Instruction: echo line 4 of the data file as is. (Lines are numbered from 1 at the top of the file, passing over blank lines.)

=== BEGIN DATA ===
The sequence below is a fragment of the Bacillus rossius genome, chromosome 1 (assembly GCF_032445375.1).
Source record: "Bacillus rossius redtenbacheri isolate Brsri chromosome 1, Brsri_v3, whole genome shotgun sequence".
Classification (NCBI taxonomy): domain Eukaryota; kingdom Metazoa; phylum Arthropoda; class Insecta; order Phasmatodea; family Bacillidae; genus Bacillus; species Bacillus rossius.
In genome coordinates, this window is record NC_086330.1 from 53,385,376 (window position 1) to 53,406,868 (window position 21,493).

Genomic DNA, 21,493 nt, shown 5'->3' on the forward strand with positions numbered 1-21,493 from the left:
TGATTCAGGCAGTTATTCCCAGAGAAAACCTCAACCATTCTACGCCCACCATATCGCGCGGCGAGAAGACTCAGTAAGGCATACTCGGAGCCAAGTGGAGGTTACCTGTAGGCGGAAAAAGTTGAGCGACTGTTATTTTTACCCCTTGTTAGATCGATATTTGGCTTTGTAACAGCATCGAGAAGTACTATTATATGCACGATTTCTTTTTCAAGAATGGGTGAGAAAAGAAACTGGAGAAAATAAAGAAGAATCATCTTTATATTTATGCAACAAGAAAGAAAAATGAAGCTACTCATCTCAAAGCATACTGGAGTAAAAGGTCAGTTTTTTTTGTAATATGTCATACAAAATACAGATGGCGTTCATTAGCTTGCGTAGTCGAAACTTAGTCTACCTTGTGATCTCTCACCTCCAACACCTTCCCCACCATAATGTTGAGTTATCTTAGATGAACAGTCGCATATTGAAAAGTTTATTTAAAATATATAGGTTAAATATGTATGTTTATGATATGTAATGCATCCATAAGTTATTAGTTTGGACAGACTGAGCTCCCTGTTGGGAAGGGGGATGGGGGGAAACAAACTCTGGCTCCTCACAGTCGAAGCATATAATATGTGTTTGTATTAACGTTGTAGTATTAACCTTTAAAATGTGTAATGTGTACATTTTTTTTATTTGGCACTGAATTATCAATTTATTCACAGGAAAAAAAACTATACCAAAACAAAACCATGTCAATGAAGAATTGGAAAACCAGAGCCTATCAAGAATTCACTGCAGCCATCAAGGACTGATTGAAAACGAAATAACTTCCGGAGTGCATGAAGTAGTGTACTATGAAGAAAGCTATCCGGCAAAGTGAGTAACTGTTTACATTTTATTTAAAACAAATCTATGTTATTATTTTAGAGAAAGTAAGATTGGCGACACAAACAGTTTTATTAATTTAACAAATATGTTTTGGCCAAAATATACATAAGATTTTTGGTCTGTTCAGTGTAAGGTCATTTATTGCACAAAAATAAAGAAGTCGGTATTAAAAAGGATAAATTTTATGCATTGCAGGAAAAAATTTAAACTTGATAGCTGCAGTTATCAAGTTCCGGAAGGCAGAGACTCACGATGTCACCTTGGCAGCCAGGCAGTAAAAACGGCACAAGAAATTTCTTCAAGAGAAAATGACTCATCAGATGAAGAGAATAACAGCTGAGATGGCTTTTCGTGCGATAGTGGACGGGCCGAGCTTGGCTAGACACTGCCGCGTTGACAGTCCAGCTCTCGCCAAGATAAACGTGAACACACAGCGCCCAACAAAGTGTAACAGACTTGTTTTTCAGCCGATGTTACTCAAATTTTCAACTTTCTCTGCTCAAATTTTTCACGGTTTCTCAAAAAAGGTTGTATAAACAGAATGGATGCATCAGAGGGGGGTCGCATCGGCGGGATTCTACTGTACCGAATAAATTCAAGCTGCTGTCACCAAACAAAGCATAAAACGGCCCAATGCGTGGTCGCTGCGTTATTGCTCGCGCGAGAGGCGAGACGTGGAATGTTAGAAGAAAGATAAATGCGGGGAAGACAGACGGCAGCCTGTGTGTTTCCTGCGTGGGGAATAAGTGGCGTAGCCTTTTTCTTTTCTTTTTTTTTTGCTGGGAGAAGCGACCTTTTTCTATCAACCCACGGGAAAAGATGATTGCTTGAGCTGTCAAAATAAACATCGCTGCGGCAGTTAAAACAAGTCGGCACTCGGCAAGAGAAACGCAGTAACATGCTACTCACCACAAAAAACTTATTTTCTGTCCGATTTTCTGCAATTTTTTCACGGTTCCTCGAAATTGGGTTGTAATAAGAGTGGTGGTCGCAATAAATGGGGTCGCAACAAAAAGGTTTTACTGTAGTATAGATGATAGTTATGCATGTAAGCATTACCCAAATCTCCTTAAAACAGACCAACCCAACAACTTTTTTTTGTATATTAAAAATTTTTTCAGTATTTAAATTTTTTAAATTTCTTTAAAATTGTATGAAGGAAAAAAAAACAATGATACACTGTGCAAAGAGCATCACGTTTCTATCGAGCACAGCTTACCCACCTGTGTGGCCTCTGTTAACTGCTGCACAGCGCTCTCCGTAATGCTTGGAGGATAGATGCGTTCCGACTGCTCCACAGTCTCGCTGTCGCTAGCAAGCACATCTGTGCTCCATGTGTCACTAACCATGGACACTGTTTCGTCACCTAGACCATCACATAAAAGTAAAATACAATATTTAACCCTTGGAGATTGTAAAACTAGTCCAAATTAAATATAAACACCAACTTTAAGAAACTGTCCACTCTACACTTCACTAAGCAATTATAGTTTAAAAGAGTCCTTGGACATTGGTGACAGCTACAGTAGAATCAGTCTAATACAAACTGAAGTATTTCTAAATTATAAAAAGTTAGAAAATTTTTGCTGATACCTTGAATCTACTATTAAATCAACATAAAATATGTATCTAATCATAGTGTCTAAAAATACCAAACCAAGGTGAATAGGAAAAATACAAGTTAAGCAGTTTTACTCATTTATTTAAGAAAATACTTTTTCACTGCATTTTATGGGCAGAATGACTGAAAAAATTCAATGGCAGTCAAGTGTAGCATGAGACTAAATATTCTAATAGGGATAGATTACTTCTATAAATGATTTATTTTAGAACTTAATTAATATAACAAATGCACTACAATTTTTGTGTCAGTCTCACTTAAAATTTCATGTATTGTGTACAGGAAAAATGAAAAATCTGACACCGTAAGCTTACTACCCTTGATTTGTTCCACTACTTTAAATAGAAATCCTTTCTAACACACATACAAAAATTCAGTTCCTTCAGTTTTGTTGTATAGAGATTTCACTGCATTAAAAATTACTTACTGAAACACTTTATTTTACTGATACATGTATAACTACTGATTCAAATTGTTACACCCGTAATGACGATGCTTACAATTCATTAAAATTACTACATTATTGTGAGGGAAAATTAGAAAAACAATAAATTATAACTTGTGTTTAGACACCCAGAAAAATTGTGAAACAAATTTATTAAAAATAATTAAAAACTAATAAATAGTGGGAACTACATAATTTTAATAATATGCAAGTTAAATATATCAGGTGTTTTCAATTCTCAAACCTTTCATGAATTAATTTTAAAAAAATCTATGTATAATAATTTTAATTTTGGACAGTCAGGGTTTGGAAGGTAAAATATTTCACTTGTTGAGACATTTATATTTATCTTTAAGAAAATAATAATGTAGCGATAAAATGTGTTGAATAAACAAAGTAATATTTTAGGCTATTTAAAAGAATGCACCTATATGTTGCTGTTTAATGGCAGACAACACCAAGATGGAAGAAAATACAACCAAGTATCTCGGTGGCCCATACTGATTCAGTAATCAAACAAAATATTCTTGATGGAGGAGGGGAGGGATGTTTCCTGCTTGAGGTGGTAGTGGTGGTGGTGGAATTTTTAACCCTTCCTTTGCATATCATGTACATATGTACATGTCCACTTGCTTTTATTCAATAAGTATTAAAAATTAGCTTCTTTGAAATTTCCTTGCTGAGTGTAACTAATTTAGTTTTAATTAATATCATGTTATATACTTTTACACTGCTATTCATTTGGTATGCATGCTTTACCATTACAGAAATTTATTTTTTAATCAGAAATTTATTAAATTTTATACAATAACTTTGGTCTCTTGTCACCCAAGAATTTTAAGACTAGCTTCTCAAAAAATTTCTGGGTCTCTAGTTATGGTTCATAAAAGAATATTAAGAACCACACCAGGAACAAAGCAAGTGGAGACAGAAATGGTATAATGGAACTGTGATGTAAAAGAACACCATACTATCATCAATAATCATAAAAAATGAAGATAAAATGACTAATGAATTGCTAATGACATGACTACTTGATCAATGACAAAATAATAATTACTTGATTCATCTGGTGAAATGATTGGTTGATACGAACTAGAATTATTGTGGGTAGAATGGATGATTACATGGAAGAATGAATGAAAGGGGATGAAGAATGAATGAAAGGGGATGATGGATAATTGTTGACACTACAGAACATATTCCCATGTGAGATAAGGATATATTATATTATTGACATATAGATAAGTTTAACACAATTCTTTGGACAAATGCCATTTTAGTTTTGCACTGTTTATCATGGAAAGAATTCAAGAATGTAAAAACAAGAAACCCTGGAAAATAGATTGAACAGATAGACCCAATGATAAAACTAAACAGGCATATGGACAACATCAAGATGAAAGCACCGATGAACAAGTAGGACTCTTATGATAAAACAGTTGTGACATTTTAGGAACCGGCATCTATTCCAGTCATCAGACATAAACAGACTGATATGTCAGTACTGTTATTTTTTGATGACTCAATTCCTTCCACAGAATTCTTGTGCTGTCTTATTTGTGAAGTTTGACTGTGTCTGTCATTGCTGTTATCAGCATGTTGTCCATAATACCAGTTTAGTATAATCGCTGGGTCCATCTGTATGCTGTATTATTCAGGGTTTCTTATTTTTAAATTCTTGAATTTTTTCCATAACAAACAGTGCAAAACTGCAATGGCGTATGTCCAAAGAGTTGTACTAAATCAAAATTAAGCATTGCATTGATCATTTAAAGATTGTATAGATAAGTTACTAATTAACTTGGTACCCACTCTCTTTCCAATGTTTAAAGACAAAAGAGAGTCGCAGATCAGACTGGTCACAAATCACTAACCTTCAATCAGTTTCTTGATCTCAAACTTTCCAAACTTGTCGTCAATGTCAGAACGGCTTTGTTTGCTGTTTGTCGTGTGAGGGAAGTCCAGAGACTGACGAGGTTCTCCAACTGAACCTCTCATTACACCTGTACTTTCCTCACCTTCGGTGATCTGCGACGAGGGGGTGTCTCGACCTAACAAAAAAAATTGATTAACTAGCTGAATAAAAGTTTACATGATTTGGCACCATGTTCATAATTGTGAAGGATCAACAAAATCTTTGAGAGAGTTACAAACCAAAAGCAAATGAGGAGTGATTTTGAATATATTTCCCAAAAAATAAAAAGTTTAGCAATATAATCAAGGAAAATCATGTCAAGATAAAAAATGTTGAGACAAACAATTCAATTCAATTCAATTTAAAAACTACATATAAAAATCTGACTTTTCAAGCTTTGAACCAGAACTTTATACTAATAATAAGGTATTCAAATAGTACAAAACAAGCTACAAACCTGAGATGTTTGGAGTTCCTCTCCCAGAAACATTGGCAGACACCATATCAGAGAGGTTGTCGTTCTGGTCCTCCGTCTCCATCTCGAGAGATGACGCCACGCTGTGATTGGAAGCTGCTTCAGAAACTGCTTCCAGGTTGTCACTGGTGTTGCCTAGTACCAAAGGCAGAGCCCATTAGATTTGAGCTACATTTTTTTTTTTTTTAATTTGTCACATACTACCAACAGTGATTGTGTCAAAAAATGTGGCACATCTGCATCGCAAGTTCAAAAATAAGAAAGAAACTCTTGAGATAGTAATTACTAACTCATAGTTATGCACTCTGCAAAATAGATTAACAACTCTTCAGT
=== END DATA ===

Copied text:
In genome coordinates, this window is record NC_086330.1 from 53,385,376 (window position 1) to 53,406,868 (window position 21,493).